The PKD series continues with a look at his first published novel.
Raw Feed (1989): Solar Lottery, Philip K. Dick, 1955.
Given all of Dick’s own statements and complaints about the supposed bad quality of this novel, I was expecting a bad read.
I was pleasantly surprised.
Dick creates an intriguing society ruled by lottery, social Darwinism, and the economics of conspicuous consumption. (Frederick Pohl also addressed the absurdity of conspicuous consumption in The Midas Plague.) Dick postulates economic depression eroding people’s faith in natural law and a political system based entirely on chance emerging. People also become absurdly superstitious. The omens at the novel’s beginning are very Roman like as is the social feature of patronage mentioned in passing.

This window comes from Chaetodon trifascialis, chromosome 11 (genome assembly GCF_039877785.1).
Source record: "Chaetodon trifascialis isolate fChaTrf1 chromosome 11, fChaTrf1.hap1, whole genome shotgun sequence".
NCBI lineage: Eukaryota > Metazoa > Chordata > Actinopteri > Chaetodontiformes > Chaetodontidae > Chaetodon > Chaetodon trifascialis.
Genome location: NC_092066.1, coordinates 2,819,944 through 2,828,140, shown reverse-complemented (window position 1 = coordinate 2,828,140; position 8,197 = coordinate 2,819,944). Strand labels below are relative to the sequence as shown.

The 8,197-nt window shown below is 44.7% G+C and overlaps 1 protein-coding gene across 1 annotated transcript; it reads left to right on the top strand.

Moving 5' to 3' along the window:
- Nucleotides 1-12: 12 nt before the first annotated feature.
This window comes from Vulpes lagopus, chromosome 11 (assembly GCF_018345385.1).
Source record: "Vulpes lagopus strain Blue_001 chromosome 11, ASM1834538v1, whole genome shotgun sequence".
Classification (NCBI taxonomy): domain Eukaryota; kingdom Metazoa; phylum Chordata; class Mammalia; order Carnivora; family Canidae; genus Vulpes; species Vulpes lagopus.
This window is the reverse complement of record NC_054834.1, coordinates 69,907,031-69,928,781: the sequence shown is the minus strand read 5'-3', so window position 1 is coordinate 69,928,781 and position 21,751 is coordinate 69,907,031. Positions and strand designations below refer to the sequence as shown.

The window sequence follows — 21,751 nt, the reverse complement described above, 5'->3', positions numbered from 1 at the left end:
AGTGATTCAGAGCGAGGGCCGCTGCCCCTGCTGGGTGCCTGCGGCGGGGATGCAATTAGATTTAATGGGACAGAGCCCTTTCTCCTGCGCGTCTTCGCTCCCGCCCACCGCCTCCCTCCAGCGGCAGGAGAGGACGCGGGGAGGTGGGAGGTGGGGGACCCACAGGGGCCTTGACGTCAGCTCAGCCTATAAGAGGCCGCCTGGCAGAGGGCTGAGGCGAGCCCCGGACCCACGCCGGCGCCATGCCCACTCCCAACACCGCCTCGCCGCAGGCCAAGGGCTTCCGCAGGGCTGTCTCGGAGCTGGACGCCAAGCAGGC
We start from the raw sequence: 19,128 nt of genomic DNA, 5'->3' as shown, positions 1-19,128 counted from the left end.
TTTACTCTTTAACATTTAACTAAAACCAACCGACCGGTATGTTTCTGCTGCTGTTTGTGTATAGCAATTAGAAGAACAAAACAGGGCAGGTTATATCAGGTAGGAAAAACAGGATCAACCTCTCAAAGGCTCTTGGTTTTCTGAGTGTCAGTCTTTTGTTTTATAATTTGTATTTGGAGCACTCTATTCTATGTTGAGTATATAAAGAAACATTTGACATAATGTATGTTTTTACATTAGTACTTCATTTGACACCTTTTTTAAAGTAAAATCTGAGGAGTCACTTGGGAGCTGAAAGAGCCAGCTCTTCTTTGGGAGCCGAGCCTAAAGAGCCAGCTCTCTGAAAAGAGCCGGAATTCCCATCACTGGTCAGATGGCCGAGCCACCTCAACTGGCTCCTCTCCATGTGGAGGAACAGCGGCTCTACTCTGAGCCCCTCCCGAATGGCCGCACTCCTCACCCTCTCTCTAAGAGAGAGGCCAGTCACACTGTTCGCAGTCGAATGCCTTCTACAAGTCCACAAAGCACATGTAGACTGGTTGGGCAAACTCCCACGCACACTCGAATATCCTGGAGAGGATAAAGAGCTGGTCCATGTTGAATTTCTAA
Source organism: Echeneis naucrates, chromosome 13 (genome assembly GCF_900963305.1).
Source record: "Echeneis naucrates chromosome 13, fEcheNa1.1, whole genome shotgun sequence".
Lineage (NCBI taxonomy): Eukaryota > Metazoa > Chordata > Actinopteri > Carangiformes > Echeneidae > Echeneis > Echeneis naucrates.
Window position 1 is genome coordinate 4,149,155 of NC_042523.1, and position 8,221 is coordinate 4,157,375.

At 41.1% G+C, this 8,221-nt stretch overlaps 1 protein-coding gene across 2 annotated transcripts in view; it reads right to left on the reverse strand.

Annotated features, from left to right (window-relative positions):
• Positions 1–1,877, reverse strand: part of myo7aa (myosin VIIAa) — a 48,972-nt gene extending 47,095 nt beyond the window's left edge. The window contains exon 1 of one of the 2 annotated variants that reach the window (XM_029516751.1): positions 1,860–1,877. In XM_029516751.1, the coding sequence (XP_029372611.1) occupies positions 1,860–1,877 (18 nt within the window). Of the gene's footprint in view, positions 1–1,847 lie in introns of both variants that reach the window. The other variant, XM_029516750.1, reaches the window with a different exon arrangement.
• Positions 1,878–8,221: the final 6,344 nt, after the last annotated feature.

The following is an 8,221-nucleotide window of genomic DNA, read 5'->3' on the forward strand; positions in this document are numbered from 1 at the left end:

The application of von Neumann’s game theory to society was interesting. I know little about his mathematical theories, but I have seen other references to them in sf stories of the early fifties. I’d like to know about their application in the Korean War. [Specifically, Ralph Williams’ “Pax Galactica” involves game theory and alludes to its use in the Korean War.]
Dick’s political order is randomness and survival of the fittest incarnate. Continue reading